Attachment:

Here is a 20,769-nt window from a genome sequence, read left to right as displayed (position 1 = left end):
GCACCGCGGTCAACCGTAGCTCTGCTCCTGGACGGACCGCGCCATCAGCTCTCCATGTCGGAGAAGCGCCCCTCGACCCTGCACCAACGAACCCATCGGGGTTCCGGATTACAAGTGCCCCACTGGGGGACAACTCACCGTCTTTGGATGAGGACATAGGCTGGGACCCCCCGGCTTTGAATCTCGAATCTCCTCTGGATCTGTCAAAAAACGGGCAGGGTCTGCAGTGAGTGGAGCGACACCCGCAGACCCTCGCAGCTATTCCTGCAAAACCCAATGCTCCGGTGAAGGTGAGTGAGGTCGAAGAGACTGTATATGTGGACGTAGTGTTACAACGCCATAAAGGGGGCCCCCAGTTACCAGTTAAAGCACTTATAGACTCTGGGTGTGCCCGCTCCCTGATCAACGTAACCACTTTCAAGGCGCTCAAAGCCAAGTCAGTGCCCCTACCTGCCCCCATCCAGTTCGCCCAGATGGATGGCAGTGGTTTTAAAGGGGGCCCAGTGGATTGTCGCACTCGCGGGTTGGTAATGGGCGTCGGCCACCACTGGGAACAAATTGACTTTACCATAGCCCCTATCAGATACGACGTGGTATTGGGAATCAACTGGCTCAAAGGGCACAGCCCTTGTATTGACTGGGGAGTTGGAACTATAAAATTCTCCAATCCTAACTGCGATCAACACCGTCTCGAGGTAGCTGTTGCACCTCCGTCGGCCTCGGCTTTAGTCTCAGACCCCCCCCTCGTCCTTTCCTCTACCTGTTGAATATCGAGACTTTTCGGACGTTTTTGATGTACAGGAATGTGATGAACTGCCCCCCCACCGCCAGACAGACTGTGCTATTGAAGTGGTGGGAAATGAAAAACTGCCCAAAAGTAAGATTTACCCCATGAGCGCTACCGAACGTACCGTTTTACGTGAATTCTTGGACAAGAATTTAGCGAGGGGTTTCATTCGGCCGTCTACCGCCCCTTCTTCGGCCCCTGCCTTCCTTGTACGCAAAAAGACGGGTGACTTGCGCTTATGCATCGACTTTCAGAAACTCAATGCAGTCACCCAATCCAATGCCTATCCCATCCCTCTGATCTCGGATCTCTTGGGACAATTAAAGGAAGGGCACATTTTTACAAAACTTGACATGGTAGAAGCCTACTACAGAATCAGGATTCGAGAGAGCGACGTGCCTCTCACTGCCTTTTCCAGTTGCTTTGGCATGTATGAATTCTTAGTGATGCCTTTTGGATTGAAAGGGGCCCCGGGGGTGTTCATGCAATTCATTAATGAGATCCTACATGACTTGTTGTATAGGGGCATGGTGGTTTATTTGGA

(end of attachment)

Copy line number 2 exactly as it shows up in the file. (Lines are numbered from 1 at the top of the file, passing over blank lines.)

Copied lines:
GCACCGCGGTCAACCGTAGCTCTGCTCCTGGACGGACCGCGCCATCAGCTCTCCATGTCGGAGAAGCGCCCCTCGACCCTGCACCAACGAACCCATCGGGGTTCCGGATTACAAGTGCCCCACTGGGGGACAACTCACCGTCTTTGGATGAGGACATAGGCTGGGACCCCCCGGCTTTGAATCTCGAATCTCCTCTGGATCTGTCAAAAAACGGGCAGGGTCTGCAGTGAGTGGAGCGACACCCGCAGACCCTCGCAGCTATTCCTGCAAAACCCAATGCTCCGGTGAAGGTGAGTGAGGTCGAAGAGACTGTATATGTGGACGTAGTGTTACAACGCCATAAAGGGGGCCCCCAGTTACCAGTTAAAGCACTTATAGACTCTGGGTGTGCCCGCTCCCTGATCAACGTAACCACTTTCAAGGCGCTCAAAGCCAAGTCAGTGCCCCTACCTGCCCCCATCCAGTTCGCCCAGATGGATGGCAGTGGTTTTAAAGGGGGCCCAGTGGATTGTCGCACTCGCGGGTTGGTAATGGGCGTCGGCCACCACTGGGAACAAATTGACTTTACCATAGCCCCTATCAGATACGACGTGGTATTGGGAATCAACTGGCTCAAAGGGCACAGCCCTTGTATTGACTGGGGAGTTGGAACTATAAAATTCTCCAATCCTAACTGCGATCAACACCGTCTCGAGGTAGCTGTTGCACCTCCGTCGGCCTCGGCTTTAGTCTCAGACCCCCCCCTCGTCCTTTCCTCTACCTGTTGAATATCGAGACTTTTCGGACGTTTTTGATGTACAGGAATGTGATGAACTGCCCCCCCACCGCCAGACAGACTGTGCTATTGAAGTGGTGGGAAATGAAAAACTGCCCAAAAGTAAGATTTACCCCATGAGCGCTACCGAACGTACCGTTTTACGTGAATTCTTGGACAAGAATTTAGCGAGGGGTTTCATTCGGCCGTCTACCGCCCCTTCTTCGGCCCCTGCCTTCCTTGTACGCAAAAAGACGGGTGACTTGCGCTTATGCATCGACTTTCAGAAACTCAATGCAGTCACCCAATCCAATGCCTATCCCATCCCTCTGATCTCGGATCTCTTGGGACAATTAAAGGAAGGGCACATTTTTACAAAACTTGACATGGTAGAAGCCTACTACAGAATCAGGATTCGAGAGAGCGACGTGCCTCTCACTGCCTTTTCCAGTTGCTTTGGCATGTATGAATTCTTAGTGATGCCTTTTGGATTGAAAGGGGCCCCGGGGGTGTTCATGCAATTCATTAATGAGATCCTACATGACTTGTTGTATAGGGGCATGGTGGTTTATTTGGA